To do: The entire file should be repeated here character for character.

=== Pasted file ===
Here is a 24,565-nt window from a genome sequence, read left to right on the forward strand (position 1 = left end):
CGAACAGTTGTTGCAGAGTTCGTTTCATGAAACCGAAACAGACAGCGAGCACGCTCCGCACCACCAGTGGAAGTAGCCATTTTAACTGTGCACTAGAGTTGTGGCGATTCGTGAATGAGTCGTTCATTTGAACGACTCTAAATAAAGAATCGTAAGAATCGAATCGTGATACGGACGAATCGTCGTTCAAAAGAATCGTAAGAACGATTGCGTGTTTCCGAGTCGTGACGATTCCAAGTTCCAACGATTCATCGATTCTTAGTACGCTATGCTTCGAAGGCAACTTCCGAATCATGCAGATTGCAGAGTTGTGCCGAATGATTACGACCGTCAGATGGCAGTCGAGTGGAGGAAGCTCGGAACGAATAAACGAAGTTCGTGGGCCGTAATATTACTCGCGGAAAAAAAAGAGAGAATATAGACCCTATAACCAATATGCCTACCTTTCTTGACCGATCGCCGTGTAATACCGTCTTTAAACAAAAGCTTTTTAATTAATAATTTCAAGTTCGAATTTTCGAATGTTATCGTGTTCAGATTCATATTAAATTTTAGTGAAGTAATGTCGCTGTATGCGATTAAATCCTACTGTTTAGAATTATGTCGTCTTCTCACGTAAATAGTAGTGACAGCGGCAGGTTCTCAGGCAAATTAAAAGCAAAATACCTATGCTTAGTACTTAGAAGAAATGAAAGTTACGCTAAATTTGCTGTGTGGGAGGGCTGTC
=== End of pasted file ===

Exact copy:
Here is a 24,565-nt window from a genome sequence, read left to right on the forward strand (position 1 = left end):
CGAACAGTTGTTGCAGAGTTCGTTTCATGAAACCGAAACAGACAGCGAGCACGCTCCGCACCACCAGTGGAAGTAGCCATTTTAACTGTGCACTAGAGTTGTGGCGATTCGTGAATGAGTCGTTCATTTGAACGACTCTAAATAAAGAATCGTAAGAATCGAATCGTGATACGGACGAATCGTCGTTCAAAAGAATCGTAAGAACGATTGCGTGTTTCCGAGTCGTGACGATTCCAAGTTCCAACGATTCATCGATTCTTAGTACGCTATGCTTCGAAGGCAACTTCCGAATCATGCAGATTGCAGAGTTGTGCCGAATGATTACGACCGTCAGATGGCAGTCGAGTGGAGGAAGCTCGGAACGAATAAACGAAGTTCGTGGGCCGTAATATTACTCGCGGAAAAAAAAGAGAGAATATAGACCCTATAACCAATATGCCTACCTTTCTTGACCGATCGCCGTGTAATACCGTCTTTAAACAAAAGCTTTTTAATTAATAATTTCAAGTTCGAATTTTCGAATGTTATCGTGTTCAGATTCATATTAAATTTTAGTGAAGTAATGTCGCTGTATGCGATTAAATCCTACTGTTTAGAATTATGTCGTCTTCTCACGTAAATAGTAGTGACAGCGGCAGGTTCTCAGGCAAATTAAAAGCAAAATACCTATGCTTAGTACTTAGAAGAAATGAAAGTTACGCTAAATTTGCTGTGTGGGAGGGCTGTC